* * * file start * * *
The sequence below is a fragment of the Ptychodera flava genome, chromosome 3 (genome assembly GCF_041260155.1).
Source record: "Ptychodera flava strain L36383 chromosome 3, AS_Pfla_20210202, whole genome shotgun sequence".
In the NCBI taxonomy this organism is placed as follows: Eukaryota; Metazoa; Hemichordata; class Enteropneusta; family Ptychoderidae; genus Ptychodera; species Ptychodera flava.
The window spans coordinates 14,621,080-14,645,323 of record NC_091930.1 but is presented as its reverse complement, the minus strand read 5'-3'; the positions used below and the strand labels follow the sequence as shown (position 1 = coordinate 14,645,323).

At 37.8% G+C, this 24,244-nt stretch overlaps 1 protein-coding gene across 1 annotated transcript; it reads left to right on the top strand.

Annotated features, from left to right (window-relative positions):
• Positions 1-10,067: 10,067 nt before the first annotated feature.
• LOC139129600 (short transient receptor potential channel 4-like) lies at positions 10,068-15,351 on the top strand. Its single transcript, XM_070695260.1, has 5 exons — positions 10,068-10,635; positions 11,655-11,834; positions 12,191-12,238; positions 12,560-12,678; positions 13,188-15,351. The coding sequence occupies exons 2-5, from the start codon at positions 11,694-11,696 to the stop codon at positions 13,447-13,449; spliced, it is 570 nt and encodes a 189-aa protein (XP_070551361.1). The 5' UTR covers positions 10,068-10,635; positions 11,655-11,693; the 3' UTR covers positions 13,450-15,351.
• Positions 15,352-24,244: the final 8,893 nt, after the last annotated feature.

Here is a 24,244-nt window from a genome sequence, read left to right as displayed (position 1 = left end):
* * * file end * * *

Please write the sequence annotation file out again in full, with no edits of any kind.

The sequence below is a fragment of the Ptychodera flava genome, chromosome 3 (genome assembly GCF_041260155.1).
Source record: "Ptychodera flava strain L36383 chromosome 3, AS_Pfla_20210202, whole genome shotgun sequence".
In the NCBI taxonomy this organism is placed as follows: Eukaryota; Metazoa; Hemichordata; class Enteropneusta; family Ptychoderidae; genus Ptychodera; species Ptychodera flava.
The window spans coordinates 14,621,080-14,645,323 of record NC_091930.1 but is presented as its reverse complement, the minus strand read 5'-3'; the positions used below and the strand labels follow the sequence as shown (position 1 = coordinate 14,645,323).

At 37.8% G+C, this 24,244-nt stretch overlaps 1 protein-coding gene across 1 annotated transcript; it reads left to right on the top strand.

Annotated features, from left to right (window-relative positions):
• Positions 1-10,067: 10,067 nt before the first annotated feature.
• LOC139129600 (short transient receptor potential channel 4-like) lies at positions 10,068-15,351 on the top strand. Its single transcript, XM_070695260.1, has 5 exons — positions 10,068-10,635; positions 11,655-11,834; positions 12,191-12,238; positions 12,560-12,678; positions 13,188-15,351. The coding sequence occupies exons 2-5, from the start codon at positions 11,694-11,696 to the stop codon at positions 13,447-13,449; spliced, it is 570 nt and encodes a 189-aa protein (XP_070551361.1). The 5' UTR covers positions 10,068-10,635; positions 11,655-11,693; the 3' UTR covers positions 13,450-15,351.
• Positions 15,352-24,244: the final 8,893 nt, after the last annotated feature.

Here is a 24,244-nt window from a genome sequence, read left to right as displayed (position 1 = left end):